The Summer of 2008 is set to be a pleasing re-run of the final months of Callaghan’s government in the Winter of Discontent of 1978-79. We will all suffer, but none more so than Gordon Brown, and it will be worth putting up with our hardships to see the growing misery of our unpleasant leader. It will last longer than Callaghan’s, but then Callaghan was guilty only of mistakes and of being in the wrong place at the wrong time. Gordon Brown deserves all he gets, and there is a real pleasure in watching him having to chew the ashes of his ambitions under the glare of the media spotlight.
It is hard now to convey the reaction to the announcement of Harold Wilson’s resignation as Prime Minister. I hated Wilson, blaming him for the dull greyness of my student years, years of industrial unrest, high taxation with no visible benefit, terrorist fears, ever more pervasive state control of business and the individual, and the growth of a bureaucracy which gave enormous power over daily life to a class of people whom one despised. The country felt oppressed, as much from the attitude of government towards the governed as from the tangible marks of oppression. It felt, in other words, a Brown unpleasant land, a preview of what we have now.
I was watching the television news on that afternoon of 16 March 1976 in our little rented student house in Jericho in Oxford. Much as I hated him and everything he stood for, Wilson’s resignation seemed to remove a certainty. The Heath years 1970 to 1974 barely seemed to interrupt Wilson’s reign which went back to 1964 – the whole of my teenage years and beyond. The Blair decade must feel the same to those now in their early 20s.
Their departures were very different – Wilson’s sudden and unexpected, Blair’s a long, slow death at the hands of a treacherous colleague; Wilson, as we now know, with the first signs of Alzheimers, Blair with nothing worse than creative amnesia; Wilson to be followed by the likable and straightforward James Callaghan, Blair by the patently unpleasant and dishonest Gordon Brown. No-one, as I recall it, questioned Callaghan’s right to be PM on the strength of a purely internal Labour party election or expected him to legitimise his position by a General Election, even though the party itself had a Commons minority for much of his time. Callaghan, of course, had held all four great offices of state and had a deep and wide experience of government – another marked contrast with Gordon Brown
The parallels are there, however, Callaghan was expected to call an election in the Autumn of 1978, a brief window when the pollsters’ auguries were favourable. He decided against calling an election – or, as we would now say, bottled it. That decision finished his Government and put Labour out of power for 20 years – which is why I find cause for optimism in recent events.
Labour then felt like an old ship. It floated, just, but the timbers creaked, no-one walked the decks or climbed the yards, and there was the whiff of corruption about it – corruption as in decay, not the type of corruption endemic in New Labour.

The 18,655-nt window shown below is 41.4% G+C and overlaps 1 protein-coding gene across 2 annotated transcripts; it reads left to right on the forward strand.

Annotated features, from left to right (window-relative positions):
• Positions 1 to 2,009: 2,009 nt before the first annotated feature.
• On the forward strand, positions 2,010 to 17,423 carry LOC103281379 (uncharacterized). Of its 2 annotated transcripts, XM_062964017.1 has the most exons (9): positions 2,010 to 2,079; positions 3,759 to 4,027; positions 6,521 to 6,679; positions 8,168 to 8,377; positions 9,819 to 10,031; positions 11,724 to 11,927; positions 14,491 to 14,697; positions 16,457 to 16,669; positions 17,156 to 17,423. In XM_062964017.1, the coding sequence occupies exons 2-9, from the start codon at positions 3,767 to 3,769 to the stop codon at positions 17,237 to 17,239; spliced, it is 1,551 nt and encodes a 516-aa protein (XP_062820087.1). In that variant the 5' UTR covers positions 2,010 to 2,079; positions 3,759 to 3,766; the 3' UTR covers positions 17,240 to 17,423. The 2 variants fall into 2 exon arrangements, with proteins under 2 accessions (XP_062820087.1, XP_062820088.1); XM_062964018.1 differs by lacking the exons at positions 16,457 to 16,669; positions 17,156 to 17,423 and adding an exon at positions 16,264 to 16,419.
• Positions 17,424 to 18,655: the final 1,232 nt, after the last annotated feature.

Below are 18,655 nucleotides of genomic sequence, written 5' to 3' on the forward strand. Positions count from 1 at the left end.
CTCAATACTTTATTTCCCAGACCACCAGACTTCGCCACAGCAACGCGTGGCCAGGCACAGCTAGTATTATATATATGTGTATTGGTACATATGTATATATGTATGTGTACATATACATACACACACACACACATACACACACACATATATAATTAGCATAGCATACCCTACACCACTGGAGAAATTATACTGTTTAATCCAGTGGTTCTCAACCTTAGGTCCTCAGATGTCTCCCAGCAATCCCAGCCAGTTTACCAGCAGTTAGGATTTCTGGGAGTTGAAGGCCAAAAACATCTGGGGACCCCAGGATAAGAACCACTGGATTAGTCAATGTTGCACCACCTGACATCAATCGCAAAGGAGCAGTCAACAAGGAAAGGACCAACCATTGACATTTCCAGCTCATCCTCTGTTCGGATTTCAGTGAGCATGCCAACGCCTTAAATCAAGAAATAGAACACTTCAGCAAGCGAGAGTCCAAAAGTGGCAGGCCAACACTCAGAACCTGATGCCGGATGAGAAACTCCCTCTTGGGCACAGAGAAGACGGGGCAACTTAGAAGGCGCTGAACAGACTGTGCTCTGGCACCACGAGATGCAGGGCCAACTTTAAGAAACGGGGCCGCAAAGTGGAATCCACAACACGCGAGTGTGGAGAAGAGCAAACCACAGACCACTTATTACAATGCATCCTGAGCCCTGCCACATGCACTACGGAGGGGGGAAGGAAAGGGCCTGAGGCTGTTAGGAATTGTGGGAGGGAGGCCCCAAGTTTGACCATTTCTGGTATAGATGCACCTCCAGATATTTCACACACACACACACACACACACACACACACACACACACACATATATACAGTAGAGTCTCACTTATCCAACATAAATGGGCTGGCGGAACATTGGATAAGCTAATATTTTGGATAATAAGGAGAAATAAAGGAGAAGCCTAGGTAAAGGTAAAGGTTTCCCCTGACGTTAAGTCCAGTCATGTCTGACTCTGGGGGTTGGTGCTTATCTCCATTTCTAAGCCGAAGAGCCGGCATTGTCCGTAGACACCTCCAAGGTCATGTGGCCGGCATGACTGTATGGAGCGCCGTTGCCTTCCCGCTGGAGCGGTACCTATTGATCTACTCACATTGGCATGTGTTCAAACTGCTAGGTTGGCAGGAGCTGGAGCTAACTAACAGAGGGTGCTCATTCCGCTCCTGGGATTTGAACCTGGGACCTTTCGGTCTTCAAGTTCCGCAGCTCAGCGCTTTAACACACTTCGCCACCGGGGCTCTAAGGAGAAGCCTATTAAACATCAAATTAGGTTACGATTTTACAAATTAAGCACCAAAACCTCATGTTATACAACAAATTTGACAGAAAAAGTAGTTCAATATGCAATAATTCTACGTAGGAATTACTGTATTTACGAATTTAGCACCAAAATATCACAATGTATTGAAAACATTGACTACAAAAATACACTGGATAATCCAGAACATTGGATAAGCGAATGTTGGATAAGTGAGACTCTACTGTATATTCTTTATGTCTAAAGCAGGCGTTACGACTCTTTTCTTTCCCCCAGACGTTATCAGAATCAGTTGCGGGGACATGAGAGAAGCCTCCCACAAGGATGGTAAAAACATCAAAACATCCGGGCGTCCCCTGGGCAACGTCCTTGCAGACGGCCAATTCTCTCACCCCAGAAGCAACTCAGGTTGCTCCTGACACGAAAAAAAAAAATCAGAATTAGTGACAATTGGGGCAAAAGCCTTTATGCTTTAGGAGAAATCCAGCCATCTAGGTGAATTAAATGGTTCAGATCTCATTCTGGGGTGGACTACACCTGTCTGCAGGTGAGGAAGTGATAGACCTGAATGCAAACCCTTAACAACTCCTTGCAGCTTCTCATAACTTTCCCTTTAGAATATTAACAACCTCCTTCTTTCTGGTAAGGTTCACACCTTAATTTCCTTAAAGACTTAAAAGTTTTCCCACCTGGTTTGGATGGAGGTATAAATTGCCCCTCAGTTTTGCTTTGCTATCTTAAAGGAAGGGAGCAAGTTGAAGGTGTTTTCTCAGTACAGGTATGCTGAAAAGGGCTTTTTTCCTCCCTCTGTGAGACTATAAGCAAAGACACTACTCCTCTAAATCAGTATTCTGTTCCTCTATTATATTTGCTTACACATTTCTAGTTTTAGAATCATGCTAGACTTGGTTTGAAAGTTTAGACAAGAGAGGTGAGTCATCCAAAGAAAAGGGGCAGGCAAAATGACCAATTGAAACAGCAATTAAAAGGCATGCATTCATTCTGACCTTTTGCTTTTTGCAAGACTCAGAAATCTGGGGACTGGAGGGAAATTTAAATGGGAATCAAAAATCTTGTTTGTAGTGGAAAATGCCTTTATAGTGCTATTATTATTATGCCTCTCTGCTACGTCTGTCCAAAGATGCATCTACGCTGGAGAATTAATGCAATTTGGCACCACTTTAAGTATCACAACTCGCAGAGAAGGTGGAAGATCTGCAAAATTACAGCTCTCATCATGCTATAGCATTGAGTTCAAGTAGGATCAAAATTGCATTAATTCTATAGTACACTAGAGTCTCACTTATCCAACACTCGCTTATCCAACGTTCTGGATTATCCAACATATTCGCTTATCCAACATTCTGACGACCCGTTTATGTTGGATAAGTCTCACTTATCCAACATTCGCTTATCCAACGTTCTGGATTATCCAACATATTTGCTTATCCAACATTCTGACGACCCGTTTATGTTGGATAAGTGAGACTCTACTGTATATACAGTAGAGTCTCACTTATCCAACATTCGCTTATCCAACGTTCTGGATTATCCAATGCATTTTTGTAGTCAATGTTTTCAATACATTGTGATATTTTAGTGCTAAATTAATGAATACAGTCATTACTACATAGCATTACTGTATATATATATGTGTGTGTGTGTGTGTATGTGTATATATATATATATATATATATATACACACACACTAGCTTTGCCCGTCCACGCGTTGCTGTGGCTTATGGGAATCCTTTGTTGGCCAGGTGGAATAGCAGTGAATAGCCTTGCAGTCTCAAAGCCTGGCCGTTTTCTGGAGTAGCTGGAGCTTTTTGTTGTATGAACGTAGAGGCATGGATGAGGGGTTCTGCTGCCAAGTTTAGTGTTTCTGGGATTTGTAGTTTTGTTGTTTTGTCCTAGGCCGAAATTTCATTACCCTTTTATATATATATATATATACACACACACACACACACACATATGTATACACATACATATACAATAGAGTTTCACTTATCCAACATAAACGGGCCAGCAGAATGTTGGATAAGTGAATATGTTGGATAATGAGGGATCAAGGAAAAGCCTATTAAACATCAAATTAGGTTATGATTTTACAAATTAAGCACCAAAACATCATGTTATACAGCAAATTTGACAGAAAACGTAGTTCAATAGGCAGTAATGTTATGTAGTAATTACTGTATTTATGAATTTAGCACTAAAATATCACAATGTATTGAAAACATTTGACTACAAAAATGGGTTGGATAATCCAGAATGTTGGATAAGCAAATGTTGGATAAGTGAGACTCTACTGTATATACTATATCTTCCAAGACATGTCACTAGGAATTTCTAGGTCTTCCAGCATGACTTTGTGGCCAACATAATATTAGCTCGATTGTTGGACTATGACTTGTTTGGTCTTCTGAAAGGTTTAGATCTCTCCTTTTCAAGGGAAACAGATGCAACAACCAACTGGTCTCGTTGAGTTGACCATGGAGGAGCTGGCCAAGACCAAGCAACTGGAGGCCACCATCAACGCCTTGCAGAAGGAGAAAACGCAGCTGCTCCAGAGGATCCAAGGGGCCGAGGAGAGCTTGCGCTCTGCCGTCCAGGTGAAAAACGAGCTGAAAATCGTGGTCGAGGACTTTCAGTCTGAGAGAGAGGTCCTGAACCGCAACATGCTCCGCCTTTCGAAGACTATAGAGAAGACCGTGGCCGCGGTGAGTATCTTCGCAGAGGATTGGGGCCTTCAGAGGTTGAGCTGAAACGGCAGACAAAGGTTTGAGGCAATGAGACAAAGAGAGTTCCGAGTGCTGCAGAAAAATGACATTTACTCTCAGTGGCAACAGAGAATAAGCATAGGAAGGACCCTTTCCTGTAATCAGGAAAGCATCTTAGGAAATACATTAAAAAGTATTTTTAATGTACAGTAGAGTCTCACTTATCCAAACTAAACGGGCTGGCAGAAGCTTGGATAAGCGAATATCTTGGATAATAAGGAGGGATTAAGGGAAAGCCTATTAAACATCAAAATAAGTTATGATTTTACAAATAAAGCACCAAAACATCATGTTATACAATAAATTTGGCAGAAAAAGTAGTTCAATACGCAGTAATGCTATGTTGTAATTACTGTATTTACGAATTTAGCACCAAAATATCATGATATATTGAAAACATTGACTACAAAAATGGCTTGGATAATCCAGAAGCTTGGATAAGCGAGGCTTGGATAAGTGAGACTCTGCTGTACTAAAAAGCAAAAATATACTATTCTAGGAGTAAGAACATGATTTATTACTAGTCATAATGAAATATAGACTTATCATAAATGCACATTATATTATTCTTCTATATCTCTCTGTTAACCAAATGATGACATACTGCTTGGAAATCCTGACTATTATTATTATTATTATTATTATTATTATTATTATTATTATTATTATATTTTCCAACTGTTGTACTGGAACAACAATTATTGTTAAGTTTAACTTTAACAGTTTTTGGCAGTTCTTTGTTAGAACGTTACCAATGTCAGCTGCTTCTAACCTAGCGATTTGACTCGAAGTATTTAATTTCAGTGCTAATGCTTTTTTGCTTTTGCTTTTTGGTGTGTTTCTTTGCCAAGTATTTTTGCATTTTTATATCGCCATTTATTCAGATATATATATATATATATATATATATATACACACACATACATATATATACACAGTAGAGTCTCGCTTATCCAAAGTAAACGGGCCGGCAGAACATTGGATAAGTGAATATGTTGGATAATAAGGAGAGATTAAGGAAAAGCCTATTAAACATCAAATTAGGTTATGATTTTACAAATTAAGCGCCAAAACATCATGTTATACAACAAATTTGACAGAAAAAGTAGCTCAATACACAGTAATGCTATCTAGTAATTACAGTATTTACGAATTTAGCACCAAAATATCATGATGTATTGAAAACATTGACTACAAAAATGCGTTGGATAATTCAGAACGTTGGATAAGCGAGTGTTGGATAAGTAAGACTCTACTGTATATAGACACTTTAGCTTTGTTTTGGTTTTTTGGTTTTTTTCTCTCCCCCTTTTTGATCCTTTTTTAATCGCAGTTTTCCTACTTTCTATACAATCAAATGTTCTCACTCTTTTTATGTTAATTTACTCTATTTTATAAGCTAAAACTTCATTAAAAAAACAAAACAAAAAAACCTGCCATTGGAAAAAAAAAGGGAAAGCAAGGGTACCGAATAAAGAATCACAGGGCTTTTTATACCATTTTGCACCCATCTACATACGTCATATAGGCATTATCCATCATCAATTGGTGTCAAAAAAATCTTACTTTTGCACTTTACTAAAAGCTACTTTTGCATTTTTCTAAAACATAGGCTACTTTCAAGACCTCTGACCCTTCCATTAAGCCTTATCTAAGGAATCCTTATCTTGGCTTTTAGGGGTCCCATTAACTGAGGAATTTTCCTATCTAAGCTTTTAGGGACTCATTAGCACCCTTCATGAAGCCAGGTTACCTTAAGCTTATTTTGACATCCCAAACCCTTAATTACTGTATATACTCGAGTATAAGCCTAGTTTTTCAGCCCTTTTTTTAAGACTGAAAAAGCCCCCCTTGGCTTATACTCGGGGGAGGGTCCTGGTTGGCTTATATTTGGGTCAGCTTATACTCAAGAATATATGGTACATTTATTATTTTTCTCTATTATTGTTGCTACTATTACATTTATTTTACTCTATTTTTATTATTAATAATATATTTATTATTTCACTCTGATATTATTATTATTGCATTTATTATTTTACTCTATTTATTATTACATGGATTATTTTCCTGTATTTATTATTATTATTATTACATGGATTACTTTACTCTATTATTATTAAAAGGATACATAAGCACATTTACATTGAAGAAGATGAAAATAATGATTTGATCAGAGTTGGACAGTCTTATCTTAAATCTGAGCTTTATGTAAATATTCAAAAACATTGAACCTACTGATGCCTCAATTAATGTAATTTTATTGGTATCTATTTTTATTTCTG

Then came the whistling winds of industrial unrest, hitting a decayed government in a long-stagnant economy. Two particular images – the unburied dead and the piles of uncollected rubbish in Leicester Square – served as icons for the rest of that strike-filled winter and, indeed, for Old Labour for the two following decades. Callaghan lost a vote of no confidence in March 1979, less than six months after passing up the chance of a General Election which would either have given him a stronger mandate or would have left his successor, Margaret Thatcher, with the winter’s problems.
Bottler Brown has already passed up the chance of an election on favourable terms. His time in office, so long and so desperately wanted (and in a style which ensured him contempt even before he became Prime Minister) has been hit by events outside his control as well as by those which result directly from his actions. His first few months appear like a re-run of Egypt’s Biblical plagues and are seen as his just deserts. The man who screwed pensioners and small shareholders, who lied repeatedly and taxed by stealth as Chancellor, who preached concern for hard-working families whilst emptying their pockets, and who created a dependency culture which made half the population the Government’s clients, deserves all that fate throws at him. And that is before one gets to his misjudgments, his inability to make a decision and his dislikable personal attributes.
He does not deserve the relatively quick end which Callaghan had, nor the personal liking Callaghan inspired even as Labour went down the pan for 20 years. That ten years of misery Brown suffered in waiting, and which he inflicted on Tony Blair and on us deserves a good long period of deeper misery in office. I wish him the rest of his term and, if it goes from bad to worse for the country as well, the country will recover as it did after Callaghan. Brown’s reputation will not recover, and New Labour will sink for another 20 years – I hope.